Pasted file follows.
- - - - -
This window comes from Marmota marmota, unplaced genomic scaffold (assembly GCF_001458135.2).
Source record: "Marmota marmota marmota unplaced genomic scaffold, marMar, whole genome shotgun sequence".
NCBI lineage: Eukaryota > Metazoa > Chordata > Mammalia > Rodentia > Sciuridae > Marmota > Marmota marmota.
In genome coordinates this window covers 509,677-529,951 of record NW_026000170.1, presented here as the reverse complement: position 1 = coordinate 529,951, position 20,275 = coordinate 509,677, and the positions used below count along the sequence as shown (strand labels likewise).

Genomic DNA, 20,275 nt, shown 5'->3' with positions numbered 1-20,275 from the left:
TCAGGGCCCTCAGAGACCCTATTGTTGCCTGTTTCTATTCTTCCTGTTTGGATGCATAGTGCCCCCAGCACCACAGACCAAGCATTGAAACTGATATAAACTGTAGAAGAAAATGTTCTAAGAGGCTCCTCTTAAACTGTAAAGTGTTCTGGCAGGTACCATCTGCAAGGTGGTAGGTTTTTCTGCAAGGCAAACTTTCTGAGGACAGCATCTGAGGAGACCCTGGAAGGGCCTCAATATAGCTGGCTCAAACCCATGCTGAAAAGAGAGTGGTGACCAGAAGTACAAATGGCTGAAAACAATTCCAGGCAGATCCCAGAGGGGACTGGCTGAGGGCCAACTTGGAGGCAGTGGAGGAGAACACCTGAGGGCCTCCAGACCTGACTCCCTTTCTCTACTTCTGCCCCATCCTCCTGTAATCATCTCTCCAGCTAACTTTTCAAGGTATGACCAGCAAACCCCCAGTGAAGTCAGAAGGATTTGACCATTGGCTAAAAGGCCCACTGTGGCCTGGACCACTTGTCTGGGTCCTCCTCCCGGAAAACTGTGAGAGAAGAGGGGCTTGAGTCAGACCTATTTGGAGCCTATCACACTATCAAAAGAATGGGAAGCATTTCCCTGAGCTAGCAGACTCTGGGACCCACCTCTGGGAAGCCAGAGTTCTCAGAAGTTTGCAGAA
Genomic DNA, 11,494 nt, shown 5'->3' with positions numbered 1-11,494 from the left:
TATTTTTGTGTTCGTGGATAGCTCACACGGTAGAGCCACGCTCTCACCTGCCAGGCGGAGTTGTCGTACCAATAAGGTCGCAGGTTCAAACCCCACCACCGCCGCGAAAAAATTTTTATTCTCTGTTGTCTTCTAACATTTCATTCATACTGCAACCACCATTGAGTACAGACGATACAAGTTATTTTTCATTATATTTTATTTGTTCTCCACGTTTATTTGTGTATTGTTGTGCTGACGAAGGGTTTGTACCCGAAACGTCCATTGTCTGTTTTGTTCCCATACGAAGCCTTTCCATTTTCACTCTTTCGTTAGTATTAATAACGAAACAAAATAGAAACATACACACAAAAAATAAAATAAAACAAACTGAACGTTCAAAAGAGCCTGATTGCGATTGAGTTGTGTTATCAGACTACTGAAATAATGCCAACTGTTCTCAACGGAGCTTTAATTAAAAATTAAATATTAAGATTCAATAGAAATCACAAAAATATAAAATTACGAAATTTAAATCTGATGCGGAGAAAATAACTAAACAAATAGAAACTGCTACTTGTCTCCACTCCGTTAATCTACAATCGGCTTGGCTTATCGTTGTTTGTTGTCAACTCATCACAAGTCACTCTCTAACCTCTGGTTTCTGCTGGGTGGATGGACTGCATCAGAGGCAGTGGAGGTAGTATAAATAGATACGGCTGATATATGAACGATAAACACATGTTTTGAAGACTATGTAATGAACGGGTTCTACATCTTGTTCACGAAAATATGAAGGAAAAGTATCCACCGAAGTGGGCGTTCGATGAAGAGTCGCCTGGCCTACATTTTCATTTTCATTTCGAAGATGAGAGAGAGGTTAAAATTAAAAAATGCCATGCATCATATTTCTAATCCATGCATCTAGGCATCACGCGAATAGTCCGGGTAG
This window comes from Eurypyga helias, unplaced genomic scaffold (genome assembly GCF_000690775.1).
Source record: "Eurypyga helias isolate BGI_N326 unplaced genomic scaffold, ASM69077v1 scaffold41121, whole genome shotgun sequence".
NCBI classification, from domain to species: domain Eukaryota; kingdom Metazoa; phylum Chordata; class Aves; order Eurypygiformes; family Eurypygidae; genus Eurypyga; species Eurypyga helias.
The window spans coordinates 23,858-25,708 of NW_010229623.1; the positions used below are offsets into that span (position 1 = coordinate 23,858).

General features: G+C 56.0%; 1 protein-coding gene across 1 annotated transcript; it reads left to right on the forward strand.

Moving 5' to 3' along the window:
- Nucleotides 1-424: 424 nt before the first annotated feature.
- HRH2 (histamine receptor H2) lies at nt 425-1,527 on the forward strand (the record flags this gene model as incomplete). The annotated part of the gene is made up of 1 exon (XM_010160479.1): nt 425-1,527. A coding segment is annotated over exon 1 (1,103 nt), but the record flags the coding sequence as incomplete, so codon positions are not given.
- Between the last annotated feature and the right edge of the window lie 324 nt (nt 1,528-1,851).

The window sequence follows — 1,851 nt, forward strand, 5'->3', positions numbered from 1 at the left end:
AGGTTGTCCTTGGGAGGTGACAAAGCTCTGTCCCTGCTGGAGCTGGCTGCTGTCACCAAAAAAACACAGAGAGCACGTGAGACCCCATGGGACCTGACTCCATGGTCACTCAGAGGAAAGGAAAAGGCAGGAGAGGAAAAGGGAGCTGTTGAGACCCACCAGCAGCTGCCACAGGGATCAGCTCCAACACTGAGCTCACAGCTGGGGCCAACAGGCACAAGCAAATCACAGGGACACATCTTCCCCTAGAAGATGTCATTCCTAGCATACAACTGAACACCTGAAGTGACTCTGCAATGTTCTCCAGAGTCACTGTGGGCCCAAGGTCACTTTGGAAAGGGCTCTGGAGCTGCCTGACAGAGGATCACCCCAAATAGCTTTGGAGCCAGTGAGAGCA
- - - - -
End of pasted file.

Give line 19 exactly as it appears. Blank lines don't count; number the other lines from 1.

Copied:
AGGTTGTCCTTGGGAGGTGACAAAGCTCTGTCCCTGCTGGAGCTGGCTGCTGTCACCAAAAAAACACAGAGAGCACGTGAGACCCCATGGGACCTGACTCCATGGTCACTCAGAGGAAAGGAAAAGGCAGGAGAGGAAAAGGGAGCTGTTGAGACCCACCAGCAGCTGCCACAGGGATCAGCTCCAACACTGAGCTCACAGCTGGGGCCAACAGGCACAAGCAAATCACAGGGACACATCTTCCCCTAGAAGATGTCATTCCTAGCATACAACTGAACACCTGAAGTGACTCTGCAATGTTCTCCAGAGTCACTGTGGGCCCAAGGTCACTTTGGAAAGGGCTCTGGAGCTGCCTGACAGAGGATCACCCCAAATAGCTTTGGAGCCAGTGAGAGCA